She said she joined the Navy SEALS to make her family proud. But her world came crashing down after she was raped while on night watch, a young woman told the crowd outside CSUN’s Women’s Center during the Take Back the Night rally on March 8.
“He took my virginity,” she said softly. As a Latina, she said she wanted to preserve her custom and save her virginity for her future husband – to honor her family.
After the rape, she said her brief marriage ended in divorce when her husband left because of her unyielding depression.
At one point, she became suicidal.
“It isn’t just one night, it happens every night,” she said.
Her attempts at complaining to her superiors proved fruitless due to military technicalities.
“I didn’t knock three times or ask for permission to speak,” she said.
A male colleague who came with her to the rally took the opportunity to mention that there are also many men who were sexually assaulted in the U.S. military in Iraq.
“They just won’t talk about it,” he said.
For the fourth year, the Women’s Resource and Research Center, the Women’s Studies Department, the Women’s Studies Student Association and Violent Acts Grounded put together the Take Back the Night rally to create a forum for battered and abused women (and men). The march at the University Student Union moved on to the Women’s Center on the corner of Plummer and Darby, where women and men shared their experiences with the crowd.
“It’s such an amazing event,” said Nicolet Helland, a junior interior design major who was attending the event for the second year.
One woman said she turned to alcohol after a mugging left her unconscious with her teeth knocked out.
“I didn’t understand why it happened to me,” she said. “I blamed myself.”
A person in the crowd screamed out, “It’s not your fault.”
The crowd, which was either sitting on the grass or in the rows of chairs facing the podium, often called out “you’re a survivor” to the people who sometimes cried or held their head in their hands, sharing memories of rape, incest and violence.
Alexis Lawrence, one of the people responsible for the event says this kind of feedback from the crowd can be empowering.
“There is a controversy over calling these women ‘victims’ or ‘survivors,'” Lawrence said. “I say when they face it and take control by speaking about it, they are then survivors.”
Around 300 people showed for the event, Lawrence said. “I can’t understand why it’s not mandated,” she added.
Take Back the Night arose from the namesake international organization that began in Belgium. According to Women Take Back the Night’s Web site, in 1976, women attending an international tribunal on crimes against women marched holding candles to protest violence against women.
CSUN recreation and tourism management grad student and A.S. Director of Finance Adam Haverstock said, “It’s so touching. People share their personal experiences and we can only sympathize.”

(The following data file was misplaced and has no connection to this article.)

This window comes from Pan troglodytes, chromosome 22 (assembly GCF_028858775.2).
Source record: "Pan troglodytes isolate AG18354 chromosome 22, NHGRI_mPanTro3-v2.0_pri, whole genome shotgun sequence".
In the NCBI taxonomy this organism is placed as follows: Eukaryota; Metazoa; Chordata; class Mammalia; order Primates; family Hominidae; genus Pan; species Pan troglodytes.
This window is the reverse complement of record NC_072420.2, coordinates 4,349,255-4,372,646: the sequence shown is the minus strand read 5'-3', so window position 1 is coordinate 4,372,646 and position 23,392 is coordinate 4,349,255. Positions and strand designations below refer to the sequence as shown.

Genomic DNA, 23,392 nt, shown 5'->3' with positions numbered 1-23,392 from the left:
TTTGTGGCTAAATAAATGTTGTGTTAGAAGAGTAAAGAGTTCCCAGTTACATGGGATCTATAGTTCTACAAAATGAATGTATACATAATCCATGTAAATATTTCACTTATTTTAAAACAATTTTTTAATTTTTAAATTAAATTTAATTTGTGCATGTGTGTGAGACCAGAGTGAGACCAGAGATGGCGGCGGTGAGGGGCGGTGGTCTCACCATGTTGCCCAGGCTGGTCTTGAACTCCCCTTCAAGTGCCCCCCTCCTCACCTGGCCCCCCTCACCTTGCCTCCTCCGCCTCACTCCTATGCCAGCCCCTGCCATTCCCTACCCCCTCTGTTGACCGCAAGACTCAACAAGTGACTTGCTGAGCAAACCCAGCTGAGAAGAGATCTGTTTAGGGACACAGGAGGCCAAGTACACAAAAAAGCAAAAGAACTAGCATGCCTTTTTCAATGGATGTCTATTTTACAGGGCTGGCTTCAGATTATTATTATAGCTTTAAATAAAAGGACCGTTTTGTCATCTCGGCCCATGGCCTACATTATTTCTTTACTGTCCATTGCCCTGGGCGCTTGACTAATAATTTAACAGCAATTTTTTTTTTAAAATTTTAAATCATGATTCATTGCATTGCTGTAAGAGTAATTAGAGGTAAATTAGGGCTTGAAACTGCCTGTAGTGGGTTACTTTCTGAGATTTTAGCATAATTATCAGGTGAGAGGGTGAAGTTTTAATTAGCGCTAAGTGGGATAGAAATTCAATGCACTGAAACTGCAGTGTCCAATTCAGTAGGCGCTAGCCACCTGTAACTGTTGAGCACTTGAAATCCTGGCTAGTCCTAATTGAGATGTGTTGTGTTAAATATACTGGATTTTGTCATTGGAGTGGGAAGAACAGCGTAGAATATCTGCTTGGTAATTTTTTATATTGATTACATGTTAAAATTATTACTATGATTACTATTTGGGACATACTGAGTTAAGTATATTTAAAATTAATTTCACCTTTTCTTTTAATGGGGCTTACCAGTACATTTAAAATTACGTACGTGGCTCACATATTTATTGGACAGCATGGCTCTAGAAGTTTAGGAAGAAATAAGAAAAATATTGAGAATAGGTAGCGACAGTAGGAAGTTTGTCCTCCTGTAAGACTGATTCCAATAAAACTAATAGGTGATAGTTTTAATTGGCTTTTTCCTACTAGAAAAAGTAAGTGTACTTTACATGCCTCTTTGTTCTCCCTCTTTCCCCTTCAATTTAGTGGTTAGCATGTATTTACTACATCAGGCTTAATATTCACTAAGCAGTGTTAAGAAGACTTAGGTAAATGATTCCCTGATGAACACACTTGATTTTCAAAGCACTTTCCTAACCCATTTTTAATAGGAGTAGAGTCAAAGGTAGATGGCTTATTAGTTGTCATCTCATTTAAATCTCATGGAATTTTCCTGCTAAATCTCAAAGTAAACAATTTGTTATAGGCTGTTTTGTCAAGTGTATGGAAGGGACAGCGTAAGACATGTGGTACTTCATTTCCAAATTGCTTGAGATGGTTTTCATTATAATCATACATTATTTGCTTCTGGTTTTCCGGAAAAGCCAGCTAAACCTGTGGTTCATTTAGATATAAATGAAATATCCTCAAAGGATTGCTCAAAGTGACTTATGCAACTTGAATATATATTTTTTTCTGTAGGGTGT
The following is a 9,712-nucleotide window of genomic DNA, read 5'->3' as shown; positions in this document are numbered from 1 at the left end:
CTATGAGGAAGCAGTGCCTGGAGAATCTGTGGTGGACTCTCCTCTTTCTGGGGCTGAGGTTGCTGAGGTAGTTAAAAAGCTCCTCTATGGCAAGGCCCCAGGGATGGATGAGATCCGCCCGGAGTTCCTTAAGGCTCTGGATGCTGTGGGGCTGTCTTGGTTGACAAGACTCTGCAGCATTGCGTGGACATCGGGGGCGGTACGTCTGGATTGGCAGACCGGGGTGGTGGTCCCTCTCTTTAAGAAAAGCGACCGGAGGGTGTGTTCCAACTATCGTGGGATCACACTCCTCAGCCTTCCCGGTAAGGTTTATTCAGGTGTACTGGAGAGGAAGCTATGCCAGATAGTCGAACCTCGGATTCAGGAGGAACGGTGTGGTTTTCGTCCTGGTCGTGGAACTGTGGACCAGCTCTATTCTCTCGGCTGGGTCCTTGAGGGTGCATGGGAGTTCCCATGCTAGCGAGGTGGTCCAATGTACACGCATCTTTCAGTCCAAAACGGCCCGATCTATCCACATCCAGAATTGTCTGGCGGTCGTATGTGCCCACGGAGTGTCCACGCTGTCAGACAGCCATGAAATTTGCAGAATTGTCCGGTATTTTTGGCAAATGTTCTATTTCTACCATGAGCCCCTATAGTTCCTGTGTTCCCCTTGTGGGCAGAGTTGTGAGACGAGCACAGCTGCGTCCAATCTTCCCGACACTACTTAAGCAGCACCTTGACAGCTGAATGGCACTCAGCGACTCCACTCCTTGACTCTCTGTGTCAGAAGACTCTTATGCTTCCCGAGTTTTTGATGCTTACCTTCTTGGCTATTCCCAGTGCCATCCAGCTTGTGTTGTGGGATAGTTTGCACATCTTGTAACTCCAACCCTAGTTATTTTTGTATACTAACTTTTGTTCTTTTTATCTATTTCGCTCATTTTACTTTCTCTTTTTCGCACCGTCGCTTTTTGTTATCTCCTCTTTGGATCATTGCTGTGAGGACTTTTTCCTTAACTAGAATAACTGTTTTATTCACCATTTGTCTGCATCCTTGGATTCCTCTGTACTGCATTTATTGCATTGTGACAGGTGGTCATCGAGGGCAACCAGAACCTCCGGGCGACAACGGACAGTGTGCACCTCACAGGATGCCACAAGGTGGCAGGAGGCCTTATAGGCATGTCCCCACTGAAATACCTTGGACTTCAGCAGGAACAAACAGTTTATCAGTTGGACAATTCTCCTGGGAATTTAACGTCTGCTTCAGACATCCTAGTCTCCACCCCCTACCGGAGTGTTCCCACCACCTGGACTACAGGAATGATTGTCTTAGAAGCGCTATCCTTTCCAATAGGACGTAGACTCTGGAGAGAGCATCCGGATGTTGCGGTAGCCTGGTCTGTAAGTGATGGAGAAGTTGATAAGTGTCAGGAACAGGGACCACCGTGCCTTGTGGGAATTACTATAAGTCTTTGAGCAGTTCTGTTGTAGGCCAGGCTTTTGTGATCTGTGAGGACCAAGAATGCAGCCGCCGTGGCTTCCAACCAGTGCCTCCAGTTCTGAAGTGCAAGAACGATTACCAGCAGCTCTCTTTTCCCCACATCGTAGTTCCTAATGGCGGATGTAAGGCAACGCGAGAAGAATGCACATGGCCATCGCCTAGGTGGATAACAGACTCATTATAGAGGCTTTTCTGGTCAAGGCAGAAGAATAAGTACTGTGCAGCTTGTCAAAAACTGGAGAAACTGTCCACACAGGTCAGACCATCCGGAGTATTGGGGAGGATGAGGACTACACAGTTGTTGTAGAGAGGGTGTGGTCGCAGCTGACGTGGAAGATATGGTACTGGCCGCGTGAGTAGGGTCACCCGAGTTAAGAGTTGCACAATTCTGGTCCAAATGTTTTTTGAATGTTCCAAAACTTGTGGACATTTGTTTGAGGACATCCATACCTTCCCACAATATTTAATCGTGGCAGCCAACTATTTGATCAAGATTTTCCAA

One woman spent several minutes behind the stage surrounded by a small crowd who eventually helped her to the podium.
“I’ve been coming for three years,” she said. “The first year I couldn’t get up, the second I had to be dragged on the stage like this year’s. It – practice – doesn’t make it easier.”
She said she was eight or nine when her cousin raped her. He repeatedly molested her until her menstruation cycle began, she said.
“He pinned me down to the floor and had his way,” she recalled.
He denied it ever happed, she said. When she told her mother, “she flipped out” and said her daughter was lying.
“She wouldn’t stop yelling until I said it didn’t happen,” she said.
Another woman said her father raped her at the age of eight and her mother did not believe her when she asked her mother for help.
Now 25, she said, “I don’t understand how people that are supposed to love you can hurt you.”
Another woman said her uncle abused her since a young age. She never told her parents until she noticed he was becoming too friendly with her three-year-old sister.
“My sister is now 17 and comes to Take Back the Night with me,” she said.
Most of the people who spoke said sharing helped them deal with their pasts.
“It doesn’t just affect one person,” the next speaker said. When it happens to the people you love, “it happens to you too,” she said, urging people to encourage their loved one’s to talk about it.
Another woman who had been told to keep quite about her sexual assault said, “It is a big deal.” “We can change them, make them understand,” she said, saying how important this event was to her. “It shouldn’t be one night a week.”
The speakers often had to talk over, car hunks and music, babies crying and even a car alarm that went on for what seemed like five minutes.
None of which caused any hesitation for the speakers.
One of the men who attended said he spoke tonight to show solidarity with a junior high friend who was molested by her father. He said he couldn’t understand how no one could help her.
“I don’t understand how some one could not understand “no,”” He said to the crowd.
One woman told the crowd she was raped “not once”, “not twice,” but repeatedly since she was a child. “My first memory is of being molested,” she said. “I was suicidal by 10.”
As speakers came off the stage most were embraced by friends and family, who were often in tears.
The Navy Seal, who was much calmer by the end of her story, told her friends who accompanied her, she has decided to quite school. “Most people don’t realize the importance of this,” she said.
“I joined the Navy for school.”
Correction It was reported that one rape survivor said she was a Navy SEAL at the time of the assault. While the reporter maintains that this information was given, there are no female Navy SEALs, nor have there ever been.